United States Nuclear Regulatory Commission - Protecting People and the Environment

ACCESSION #: 9909170178

FOXBORO

  The Foxboro Company
Foxboro, MA 02035-2099
United States of America

September 13, 1999

Mr. Bob Stransky
United States Nuclear Regulatory Commission
Event Assessment
1155 Rockville Heights
Rockville, MD 02852
Telephone +1 508 543 8750
Facsimile +1 508 549 6750
Internet http://iom.invensys.com/UK/Pages/Foxboro.aspx/ [EXIT]
   
SUBJECT: Update to our notification to you at 02:30 PM September 03, 1999, Event # 36122

Dear Mr. Stransky,

On July 9, 1999, we reported a potential defect with N-2A0-L2C-R or N-2A0-L2C-R with ECEP 10273, Contact Output Isolator cards that contained N0152CK relays supplied by Potter & Brumfield (Event # 35906). The Potter & Brumfield relays were manufactured utilizing pure tin plated contact support arms. As a result, in low voltage low current applications, the growth of tin whiskers between adjacent metallic surfaces of the contact support arms could lead to the establishment of a resistive shunt path.

We recently reported (on 03 September 1999 Event # 36122) a potential defect with N-2A0-L2C-R or N-2A0-L2C-R with ECEP 10273, Contact Output Isolator cards that contain specific N0152CK relays. The subject relays, supplied by Communications Instruments Inc., were either manufactured utilizing a specific repair residual on the contact armature plate and/or supplied with substandard solder connections. As a result, the contacts on the relays supplied with Mylar repair residuals may not return to the normal deenergized position. The utilization of this repair residual would prevent the relay from functioning as designed. This potential defect was first reported to be limited to only those relays supplied by Communications Instruments Inc. which displayed a manufacturer's date code of 9834 to 9933.

EVENT # 36122 UPDATE:

Subsequent investigative analysis and an audit performed at the supplier's manufacturing facility, has determined that the utilization of Mylar repair residuals is present on relays displaying a manufacturer's date code of 9806 to 9933.

As we were investigating the Mylar problem, we identified another potential defect of substandard solder joints. Relays that were supplied with substandard (poorly wetted) solder joints could lead to cracked, or in extreme cases, intermittent solder connections. This potential defect could present itself as an intermittent connection to the common relay contact. Foxboro has determined that relays manufactured between 9801 and 9936 could display this potential defect.

Foxboro is taking immediate corrective action to rectify the situation and will notify all Nuclear Utilities that have purchased this product from Foxboro during the time period affected and provide replacement relays.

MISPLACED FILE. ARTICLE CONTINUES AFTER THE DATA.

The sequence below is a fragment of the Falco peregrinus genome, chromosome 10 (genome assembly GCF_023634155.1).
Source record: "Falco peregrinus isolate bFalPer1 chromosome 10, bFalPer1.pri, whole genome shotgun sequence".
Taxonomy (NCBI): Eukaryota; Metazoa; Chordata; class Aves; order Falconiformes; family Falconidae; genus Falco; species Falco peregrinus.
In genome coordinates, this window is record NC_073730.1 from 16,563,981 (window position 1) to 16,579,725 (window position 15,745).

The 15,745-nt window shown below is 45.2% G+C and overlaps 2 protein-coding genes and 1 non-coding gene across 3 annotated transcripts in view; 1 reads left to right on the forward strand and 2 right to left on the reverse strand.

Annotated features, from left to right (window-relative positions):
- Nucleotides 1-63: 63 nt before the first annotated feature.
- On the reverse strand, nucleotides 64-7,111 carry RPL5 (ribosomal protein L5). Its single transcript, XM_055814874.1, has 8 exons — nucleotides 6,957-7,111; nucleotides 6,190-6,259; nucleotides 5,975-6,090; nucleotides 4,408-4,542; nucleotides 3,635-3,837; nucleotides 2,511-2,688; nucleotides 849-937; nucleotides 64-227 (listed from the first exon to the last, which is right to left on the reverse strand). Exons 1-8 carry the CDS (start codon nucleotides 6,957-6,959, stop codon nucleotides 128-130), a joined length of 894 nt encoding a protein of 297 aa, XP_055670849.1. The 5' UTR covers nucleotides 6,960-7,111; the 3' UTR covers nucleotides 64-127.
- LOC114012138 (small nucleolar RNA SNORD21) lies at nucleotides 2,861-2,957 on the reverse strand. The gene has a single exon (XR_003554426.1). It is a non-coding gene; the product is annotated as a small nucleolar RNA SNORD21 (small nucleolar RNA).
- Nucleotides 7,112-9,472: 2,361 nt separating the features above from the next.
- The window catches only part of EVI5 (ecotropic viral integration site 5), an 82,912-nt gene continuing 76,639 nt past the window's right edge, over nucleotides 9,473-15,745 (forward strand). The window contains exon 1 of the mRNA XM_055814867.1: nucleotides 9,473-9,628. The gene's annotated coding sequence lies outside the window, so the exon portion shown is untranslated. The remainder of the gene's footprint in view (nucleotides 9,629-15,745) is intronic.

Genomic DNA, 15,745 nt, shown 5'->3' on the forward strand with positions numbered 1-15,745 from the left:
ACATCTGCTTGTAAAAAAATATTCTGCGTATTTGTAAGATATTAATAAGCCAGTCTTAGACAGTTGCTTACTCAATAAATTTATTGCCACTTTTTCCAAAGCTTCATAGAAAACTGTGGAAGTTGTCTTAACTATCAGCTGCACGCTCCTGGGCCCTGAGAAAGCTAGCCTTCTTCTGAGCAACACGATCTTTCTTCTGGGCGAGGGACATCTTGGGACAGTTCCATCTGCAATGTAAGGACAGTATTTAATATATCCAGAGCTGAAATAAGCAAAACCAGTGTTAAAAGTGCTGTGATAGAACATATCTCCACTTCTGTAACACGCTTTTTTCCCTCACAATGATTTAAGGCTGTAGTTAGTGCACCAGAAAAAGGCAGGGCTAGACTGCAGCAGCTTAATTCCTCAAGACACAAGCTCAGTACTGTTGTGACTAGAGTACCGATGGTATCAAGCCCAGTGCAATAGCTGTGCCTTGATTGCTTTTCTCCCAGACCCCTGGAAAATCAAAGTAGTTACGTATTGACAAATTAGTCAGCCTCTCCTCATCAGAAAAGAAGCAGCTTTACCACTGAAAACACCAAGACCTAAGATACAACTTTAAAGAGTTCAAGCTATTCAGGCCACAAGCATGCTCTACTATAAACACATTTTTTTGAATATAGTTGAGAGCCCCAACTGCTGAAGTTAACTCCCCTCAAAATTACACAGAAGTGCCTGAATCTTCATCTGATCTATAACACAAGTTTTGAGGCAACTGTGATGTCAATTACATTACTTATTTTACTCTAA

Sincerely,

The Foxboro Company

/s/

George Robert Johnson
Director, Corporate Quality Assurance and Product Safety

SIEBE

A Siebe Group Company


Representative Sample

September 13, 1999

((Title)) <(FirstName>> (<LastName)>

(<JobTitle))

<(Company))

<<Address1))

(<Address2)>

((City)>, ((State)> <(PostalCode))

>
Reference: Your Purchase Order Number: (<PurchaseOrderNo)>
  Foxboro Sales Order Number: ((SalesOrderNo>>
 Quantity: ((Quantity>)
  Model: N-2A0-L20-R or 2A0-L2C-R Contact Output Isolator and/or N01 52CK spare relays.

Dear Customer,

In compliance with 10CFR Part 21 this letter is to inform you of a potential failure with N-2A0-L2C-R or 2A0-L2C-R Contact Output Isolator cards and/or N0152CK Ways purchased from The Foxboro Company as referenced above. The subject Contact Isolator cards may contain N0152CK relays supplied by Communications Instruments Inc. which may have been manufactured utilizing a specific repair residual on the contact armature plate and/or used improper solder techniques on specific lots. As a result, relays utilizing a Mylar repair residual have contacts that may not return to their normal de-energized position when the relay is de-energized (a condition known as contact hang-up). Relays with improper solder techniques could result in intermittent solder connections.

Extensive analysis performed on a number of relays confirmed that utilization of a Mylar repair residual prevented the return of the contact armature (and contacts) to the normally de-energized position when the relay coil was de-energized after an energization period of at least one hour. Further analysis performed by the supplier of the relay confirmed the presence of this type of repair residual as the root-cause for the relay failures. To date, this is the first confirmed instance of this failure mode (utilization of a Mylar repair residual) on the relays. The supplier has determined that during assembly of the relays, this unauthorized repair residual may have been utilized on 5 to 6% of the relays manufactured since manufacturing week 9806. Utilization of the repair residual has been halted by the manufacturer of the relay.

During extensive analysis of this issue, the Foxboro Company also detected improper solder techniques utilized by the supplier during their assembly process which could result in an intermittent connection on the common side of the relay contacts. Analysis performed by the supplier concludes that a lack of solder flux utilized on particular lots resulted in substandard (poorly wetted) solder connections between the escheon pins (from Octal base pins #5 & 6) and the solder eyelets of the relay support bracket. Such substandard solder connections could lead to cracked or in extreme cases, intermittent solder connections, Through an audit performed at the supplier's manufacturing facility, Foxboro determined that relays manufactured since manufacturing week 9801 could have this potential defect.